With the public phase of the House of Representatives' impeachment hearings beginning this week, the national drama meter is going to accelerate exponentially.
Unfortunately, the current news structure (more opinion than news), combined with social media and the fact that few people have friends on the other side of the aisle, will lead to a rapid escalation of emotion and ranting.
It's easy to get caught up in the emotion, drama and outrage of a national political drama, but I urge you to watch it with a different perspective. Politics is part theatre, but that does not mean you have to be drawn into it on a consistent basis. How should we approach this if we are a resilient country?
According to Dr. Robert Brooks and Dr. Sam Goldstein in "Raising Resilient Children," the markers of resilience are "optimism, ownership and a sense of control." This is exactly opposite of what many people feel today about our political environment. We often feel depressed and shut out, as though we are spinning out of control.
Perhaps it would help to take a step back to get a broader view. The U.S. Constitution laid out the process for impeachment.
Article 2, Section 4 declares, "The President, Vice President and all Civil Officers of the United States, shall be removed from Office on Impeachment for, and Conviction of, Treason, Bribery, or other high Crimes and Misdemeanors." The Constitution offers no clear definition of "high crimes and misdemeanors."
We have been through this twice before. Presidents Andrew Johnson and Bill Clinton were impeached by the House of Representatives. Both presidents survived the Senate trial and stayed in office. Yes, there was turmoil in the political structure of the country, but we survived.
In the Clinton impeachment, the House voted in favor of proceeding with the process on Oct. 8, 1998, with a vote of 258 to 176. Those who voted in favor included 31 Democrats and 227 Republicans.
Last month, on Halloween, the House voted on the procedures to move forward on impeachment against President Donald Trump. The voted ended with 232 approving and 196 against. Unlike the 1998 vote, no member of the minority party voted in favor. It passed with only Democratic votes. All Republicans voted against the passage, with two Democrats joining them.
This time is much more partisan.
When the impeachment process for Clinton was over in the House, the vote held on Dec. 19, 1998, resulted in the passage of two articles of impeachment. The first was regarding perjury, which passed 228 (223 Republicans and 5 Democrats) to 206 (5 Republicans, 200 Democrats and 1 independent). The second article regarding obstruction of justice passed 221 (216 Republicans and 5 Democrats) to 212 (12 Republicans, 199 Democrats and 1 independent). Once the articles of impeachment were passed, they moved to the Senate for trial.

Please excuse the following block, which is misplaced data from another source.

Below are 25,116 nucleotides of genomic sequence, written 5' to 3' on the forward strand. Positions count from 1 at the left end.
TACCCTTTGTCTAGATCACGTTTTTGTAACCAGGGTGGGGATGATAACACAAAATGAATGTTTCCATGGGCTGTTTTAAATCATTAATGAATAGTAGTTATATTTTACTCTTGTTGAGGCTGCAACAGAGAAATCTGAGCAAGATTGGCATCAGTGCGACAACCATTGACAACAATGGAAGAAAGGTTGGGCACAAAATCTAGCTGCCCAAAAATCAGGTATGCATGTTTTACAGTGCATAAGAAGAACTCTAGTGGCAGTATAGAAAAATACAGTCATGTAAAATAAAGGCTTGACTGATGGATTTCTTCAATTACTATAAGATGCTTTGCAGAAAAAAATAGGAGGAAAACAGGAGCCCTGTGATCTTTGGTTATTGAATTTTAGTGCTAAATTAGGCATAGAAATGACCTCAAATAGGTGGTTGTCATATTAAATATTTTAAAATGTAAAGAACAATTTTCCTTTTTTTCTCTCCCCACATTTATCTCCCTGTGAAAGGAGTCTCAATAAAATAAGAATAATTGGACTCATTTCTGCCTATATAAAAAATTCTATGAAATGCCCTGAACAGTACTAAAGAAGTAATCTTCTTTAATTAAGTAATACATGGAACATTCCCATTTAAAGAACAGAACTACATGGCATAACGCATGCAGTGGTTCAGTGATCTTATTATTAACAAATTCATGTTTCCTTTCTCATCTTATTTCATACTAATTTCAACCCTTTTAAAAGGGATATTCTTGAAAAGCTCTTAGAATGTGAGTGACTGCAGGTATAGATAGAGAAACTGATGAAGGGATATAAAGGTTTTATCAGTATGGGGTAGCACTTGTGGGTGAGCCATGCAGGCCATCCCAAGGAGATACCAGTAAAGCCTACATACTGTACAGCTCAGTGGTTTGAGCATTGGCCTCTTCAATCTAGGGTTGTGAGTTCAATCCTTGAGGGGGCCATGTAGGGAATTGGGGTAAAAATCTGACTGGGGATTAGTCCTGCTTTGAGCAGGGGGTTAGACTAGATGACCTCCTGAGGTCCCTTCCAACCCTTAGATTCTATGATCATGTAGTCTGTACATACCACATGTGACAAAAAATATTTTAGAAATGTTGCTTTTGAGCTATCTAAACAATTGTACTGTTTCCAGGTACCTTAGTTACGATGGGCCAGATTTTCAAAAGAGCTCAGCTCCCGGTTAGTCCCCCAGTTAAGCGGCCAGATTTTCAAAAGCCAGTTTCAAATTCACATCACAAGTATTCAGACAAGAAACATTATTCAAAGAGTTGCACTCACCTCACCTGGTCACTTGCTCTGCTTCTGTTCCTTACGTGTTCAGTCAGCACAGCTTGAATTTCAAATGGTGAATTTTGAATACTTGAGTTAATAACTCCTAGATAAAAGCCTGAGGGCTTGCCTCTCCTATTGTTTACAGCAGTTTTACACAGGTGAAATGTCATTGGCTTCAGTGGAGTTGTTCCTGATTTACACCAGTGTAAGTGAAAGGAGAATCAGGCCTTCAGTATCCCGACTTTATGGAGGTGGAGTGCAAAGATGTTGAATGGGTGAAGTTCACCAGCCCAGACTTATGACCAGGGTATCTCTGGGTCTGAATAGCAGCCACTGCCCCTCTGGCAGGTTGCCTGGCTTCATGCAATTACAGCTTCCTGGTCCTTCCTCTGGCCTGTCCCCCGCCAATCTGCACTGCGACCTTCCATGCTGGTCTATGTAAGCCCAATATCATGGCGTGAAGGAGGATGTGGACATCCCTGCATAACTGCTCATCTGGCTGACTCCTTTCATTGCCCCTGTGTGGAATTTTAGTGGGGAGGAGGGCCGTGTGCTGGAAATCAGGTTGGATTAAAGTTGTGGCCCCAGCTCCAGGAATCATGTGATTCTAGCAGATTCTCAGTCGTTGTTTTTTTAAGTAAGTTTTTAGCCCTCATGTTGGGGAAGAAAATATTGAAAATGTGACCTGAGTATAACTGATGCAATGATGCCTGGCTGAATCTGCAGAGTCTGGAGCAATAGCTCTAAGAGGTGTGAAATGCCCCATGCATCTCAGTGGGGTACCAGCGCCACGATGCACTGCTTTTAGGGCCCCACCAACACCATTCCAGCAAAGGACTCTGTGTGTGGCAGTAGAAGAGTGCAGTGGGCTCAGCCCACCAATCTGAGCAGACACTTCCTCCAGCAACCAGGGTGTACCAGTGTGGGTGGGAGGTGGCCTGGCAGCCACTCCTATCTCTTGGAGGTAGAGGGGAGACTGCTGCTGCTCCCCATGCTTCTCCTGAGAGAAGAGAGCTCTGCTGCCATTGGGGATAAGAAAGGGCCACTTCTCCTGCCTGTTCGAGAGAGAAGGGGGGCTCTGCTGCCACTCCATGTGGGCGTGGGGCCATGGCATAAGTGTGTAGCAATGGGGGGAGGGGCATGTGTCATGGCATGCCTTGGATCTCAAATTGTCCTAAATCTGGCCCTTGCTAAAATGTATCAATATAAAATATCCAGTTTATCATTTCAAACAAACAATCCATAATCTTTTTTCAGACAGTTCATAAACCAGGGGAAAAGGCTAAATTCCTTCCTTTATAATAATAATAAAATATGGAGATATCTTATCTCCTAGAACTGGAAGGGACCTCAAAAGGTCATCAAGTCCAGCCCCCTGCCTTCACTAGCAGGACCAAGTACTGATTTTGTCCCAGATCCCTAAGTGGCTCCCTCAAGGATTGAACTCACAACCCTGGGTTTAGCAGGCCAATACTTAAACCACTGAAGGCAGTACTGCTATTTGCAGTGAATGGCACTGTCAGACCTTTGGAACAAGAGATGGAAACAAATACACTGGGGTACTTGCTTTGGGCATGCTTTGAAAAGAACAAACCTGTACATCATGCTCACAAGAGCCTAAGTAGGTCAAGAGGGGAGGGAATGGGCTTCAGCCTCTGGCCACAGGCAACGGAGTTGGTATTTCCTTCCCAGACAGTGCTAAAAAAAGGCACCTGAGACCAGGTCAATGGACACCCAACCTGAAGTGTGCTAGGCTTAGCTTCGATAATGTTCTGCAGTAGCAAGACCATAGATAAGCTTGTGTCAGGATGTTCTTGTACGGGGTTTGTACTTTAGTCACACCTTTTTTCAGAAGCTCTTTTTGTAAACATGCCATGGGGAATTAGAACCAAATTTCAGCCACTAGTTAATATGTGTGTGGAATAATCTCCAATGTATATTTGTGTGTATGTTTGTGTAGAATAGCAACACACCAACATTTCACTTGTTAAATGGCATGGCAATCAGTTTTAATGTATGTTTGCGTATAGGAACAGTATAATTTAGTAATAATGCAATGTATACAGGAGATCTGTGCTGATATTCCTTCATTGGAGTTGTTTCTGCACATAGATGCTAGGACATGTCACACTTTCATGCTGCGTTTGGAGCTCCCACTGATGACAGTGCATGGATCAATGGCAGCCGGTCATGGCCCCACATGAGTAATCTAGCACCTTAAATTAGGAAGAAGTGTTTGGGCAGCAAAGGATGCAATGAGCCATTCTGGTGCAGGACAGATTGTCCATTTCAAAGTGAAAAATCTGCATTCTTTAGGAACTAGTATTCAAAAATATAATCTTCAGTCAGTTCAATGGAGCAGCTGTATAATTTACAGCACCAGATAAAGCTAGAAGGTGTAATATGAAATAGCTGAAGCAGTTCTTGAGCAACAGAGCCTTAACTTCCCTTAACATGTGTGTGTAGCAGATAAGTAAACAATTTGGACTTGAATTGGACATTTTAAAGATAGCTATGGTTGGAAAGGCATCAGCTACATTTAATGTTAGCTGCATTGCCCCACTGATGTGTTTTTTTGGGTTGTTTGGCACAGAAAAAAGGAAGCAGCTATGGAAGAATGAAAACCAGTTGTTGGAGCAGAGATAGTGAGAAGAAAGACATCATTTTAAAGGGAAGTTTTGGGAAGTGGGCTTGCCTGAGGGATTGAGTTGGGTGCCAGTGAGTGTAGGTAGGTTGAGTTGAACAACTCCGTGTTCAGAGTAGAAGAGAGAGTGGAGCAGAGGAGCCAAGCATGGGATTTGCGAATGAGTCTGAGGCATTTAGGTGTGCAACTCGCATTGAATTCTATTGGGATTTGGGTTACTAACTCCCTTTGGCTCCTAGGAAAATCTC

For Clinton, the Senate trial began Jan. 7 and was completed on Feb. 12 with a vote. The result? All 45 Democratic senators voted against both articles. But the bar to remove a president from power is high: Two-thirds of the Senate must vote in favor of removal.
For many people, the impeachment proceedings that began this week are the first in their lifetimes. With the addition of constant opinionated news coverage and vitriolic posts on social media, the result can be toxic.
A characteristic of children who can weather life's storms, according to Brooks and Goldstein, is the "ability to be resilient and to meet life's challenges with thoughtfulness, confidence, purpose and empathy."
As the impeachment process begins to saturate the nation's airwaves, let's remember that we, too, should attempt to approach this national challenge with thoughtfulness, confidence, purpose and empathy.
We should believe that our country is equipped to handle the process, and we should focus on what we can control in our daily lives. Watch the national drama with an inquisitive mind. Be curious about the news coverage, and then read the transcripts yourself. While we might be embroiled in political theatre, we don't have to participate in it.
We have the right to free speech, the right to argue our point and the right to believe as we wish. We live in the greatest nation on earth. We have the right and the responsibility to be active and engaged citizens, but we are not required to be mean and nasty while we engage in this great experiment.
Engaging respectfully and happily might not win anyone over to your side. But it will win the respect and admiration of your opponents -- quite an achievement in today's politically partisan environment.
To find out more about Jackie Gingrich Cushman, and read features by other Creators Syndicate writers and cartoonists, visit www.creators.com.